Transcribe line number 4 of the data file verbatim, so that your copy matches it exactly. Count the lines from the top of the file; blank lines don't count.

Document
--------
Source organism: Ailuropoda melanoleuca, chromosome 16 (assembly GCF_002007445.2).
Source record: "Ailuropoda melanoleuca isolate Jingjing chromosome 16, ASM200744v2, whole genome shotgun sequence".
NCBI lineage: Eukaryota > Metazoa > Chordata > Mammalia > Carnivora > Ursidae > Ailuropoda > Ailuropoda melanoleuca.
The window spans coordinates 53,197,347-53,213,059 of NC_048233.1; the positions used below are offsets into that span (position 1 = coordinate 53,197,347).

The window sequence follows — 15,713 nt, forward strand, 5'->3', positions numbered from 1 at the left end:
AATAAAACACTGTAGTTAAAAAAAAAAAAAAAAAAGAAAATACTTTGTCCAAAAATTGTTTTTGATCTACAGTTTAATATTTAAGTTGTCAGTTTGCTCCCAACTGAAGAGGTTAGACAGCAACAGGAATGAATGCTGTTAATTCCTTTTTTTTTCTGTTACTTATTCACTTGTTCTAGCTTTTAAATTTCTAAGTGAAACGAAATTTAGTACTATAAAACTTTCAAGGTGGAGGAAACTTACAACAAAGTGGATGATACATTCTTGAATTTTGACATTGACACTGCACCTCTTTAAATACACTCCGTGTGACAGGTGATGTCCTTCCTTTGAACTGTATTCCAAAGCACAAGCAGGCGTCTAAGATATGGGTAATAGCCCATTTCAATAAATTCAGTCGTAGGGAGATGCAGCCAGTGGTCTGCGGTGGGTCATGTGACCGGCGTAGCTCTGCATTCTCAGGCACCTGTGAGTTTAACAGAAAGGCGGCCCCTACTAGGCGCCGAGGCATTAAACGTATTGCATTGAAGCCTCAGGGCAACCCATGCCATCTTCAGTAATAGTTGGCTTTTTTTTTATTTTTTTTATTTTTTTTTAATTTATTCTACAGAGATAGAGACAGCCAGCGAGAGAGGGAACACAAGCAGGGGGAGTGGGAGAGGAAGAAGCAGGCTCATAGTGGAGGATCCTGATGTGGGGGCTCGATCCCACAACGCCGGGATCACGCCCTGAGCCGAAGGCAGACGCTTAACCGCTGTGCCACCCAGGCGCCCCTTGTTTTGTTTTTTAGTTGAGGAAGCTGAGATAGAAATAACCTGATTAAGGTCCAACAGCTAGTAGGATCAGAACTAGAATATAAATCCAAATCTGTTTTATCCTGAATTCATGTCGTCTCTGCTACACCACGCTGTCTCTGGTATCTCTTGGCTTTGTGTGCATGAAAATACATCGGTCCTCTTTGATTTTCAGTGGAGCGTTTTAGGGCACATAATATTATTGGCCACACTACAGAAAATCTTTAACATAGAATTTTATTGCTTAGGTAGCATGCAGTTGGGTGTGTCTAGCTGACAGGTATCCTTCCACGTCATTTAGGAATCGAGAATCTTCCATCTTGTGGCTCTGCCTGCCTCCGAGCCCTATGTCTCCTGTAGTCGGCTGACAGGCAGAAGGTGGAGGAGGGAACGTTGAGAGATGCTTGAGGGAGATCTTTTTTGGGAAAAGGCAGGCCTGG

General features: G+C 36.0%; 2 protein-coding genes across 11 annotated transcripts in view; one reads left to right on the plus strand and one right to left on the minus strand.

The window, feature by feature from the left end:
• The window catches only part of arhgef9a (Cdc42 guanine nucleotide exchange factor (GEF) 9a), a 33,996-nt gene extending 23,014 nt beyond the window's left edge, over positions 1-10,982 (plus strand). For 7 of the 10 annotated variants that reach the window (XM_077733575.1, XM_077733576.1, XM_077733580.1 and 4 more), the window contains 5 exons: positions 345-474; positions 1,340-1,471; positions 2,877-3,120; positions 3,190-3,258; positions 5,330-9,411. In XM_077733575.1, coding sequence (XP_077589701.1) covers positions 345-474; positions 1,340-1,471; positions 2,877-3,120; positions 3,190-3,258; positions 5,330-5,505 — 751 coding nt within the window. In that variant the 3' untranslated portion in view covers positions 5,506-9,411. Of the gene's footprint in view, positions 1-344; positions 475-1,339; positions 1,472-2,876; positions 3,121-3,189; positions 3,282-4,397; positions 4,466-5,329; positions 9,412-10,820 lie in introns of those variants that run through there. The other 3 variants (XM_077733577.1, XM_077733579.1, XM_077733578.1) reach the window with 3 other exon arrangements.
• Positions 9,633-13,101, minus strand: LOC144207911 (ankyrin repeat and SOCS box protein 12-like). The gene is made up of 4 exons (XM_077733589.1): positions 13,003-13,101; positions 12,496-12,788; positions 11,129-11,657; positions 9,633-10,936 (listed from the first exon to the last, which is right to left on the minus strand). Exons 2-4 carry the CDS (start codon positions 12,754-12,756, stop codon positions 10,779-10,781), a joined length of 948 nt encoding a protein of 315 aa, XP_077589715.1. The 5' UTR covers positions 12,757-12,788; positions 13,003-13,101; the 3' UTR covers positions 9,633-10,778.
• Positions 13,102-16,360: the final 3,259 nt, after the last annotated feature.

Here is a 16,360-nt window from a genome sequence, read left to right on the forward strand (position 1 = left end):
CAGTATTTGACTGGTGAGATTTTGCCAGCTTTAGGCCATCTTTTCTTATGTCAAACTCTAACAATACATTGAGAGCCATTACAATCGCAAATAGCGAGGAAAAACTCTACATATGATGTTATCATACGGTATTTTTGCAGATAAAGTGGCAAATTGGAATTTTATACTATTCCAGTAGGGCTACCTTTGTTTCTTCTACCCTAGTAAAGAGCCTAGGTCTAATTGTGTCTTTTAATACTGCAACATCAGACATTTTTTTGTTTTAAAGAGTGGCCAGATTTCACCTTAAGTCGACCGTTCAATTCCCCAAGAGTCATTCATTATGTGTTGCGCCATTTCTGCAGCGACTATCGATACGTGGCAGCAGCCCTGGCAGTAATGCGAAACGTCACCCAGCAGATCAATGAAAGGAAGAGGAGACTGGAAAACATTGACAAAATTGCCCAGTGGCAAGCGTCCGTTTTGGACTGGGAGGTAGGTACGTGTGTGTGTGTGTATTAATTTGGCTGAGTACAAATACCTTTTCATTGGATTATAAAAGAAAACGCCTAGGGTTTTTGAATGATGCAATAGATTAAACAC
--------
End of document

The window spans coordinates 53,197,347-53,213,059 of NC_048233.1; the positions used below are offsets into that span (position 1 = coordinate 53,197,347).